As fall approaches, Leonard and I continue to see birds that usually do not venture close to the house in our yard (Modoc County CA). We speculate it is because of drought conditions that have persisted for several months. Perhaps water is the stimulus for their wandering close to humans. Our latest unusual visitor was a willow flycatcher (Empidonax traillii).
The willow flycatcher is almost identical to the alder flycatcher. In fact, these two birds were considered the same species until 1970. One needs to hear their call in order to separate the two birds. Range is also a factor with the willow flycatcher being the more southerly of the two. Many birders, when uncertain, simply refer to the willow and alder flycatcher by their previous name, Traill’s flycatcher.
The song of the willow flycatcher is innate and not learned. In experiments where young willow flycatchers were raised with alder flycatchers, the willow flycatchers sang the song characteristic to its species.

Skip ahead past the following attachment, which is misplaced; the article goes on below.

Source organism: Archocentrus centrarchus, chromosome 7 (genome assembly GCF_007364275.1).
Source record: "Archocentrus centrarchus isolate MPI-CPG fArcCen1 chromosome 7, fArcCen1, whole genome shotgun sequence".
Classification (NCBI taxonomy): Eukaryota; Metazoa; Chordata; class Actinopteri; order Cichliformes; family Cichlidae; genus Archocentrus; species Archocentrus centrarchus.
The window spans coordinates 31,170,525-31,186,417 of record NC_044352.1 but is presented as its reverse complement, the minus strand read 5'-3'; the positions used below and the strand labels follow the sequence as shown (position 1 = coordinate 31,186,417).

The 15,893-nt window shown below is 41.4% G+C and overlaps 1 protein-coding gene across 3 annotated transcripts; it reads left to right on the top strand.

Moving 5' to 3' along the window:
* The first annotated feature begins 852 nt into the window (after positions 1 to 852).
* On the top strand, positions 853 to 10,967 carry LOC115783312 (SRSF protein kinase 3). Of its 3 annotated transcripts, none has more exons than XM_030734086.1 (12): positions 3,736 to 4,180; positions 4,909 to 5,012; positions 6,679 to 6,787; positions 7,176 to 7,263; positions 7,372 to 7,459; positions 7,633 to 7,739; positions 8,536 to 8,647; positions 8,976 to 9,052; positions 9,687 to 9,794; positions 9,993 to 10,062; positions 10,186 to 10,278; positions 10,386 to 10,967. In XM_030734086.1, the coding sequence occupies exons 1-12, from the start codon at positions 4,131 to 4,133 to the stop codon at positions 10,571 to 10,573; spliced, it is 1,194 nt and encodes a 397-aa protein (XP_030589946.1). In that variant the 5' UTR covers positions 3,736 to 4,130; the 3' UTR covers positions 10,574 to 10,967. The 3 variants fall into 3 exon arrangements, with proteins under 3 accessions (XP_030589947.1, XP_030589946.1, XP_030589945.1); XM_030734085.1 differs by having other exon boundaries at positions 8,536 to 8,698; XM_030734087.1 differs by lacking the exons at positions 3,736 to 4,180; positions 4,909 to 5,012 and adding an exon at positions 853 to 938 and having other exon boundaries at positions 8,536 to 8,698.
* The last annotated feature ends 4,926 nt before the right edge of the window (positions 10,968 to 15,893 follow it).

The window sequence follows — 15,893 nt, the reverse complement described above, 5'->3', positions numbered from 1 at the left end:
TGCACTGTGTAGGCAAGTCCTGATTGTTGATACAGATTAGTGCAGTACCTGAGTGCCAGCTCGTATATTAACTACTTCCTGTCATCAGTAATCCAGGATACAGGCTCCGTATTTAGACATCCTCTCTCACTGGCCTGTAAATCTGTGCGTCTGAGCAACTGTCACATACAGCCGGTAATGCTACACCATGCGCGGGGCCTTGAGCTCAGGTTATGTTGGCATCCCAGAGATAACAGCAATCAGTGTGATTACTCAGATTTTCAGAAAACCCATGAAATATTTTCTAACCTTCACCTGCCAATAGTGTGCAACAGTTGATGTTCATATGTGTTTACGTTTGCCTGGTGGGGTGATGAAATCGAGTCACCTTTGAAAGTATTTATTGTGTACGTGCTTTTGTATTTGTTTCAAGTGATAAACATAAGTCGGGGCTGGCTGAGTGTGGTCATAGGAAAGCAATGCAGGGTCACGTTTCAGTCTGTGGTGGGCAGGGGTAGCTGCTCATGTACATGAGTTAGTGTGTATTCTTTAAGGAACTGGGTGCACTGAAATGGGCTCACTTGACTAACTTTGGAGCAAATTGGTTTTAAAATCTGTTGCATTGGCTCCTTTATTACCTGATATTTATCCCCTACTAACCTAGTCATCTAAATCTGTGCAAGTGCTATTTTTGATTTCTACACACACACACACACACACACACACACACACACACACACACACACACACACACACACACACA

This small, drab bird can be found in wet, bushy areas, often near standing or running water. Upland pastures and abandoned orchards also serve as home to willow flycatchers. Willow flycatchers summer throughout most of the United States except the southeast and winter in western Mexico and Venezuela.
The willow flycatcher has an olive brown back with dark wings marked by two white bars. The throat is white and contrasts with a pale yellow belly. The thin white eyering may be lacking, particularly late in the season when the feathers have become worn. The willow flycatcher’s upper mandible is dusky and the lower mandible is almost entirely pinkish, although there may be a dusky area at the tip.
True to its name, the willow flycatcher eats insects which it forages in flight. Some berries may be consumed in the fall.
John James Audubon gave the willow flycatcher its species name, traillii, to honor the Scottish zoologist, Dr. Thomas Stewart Traill (1781-1862).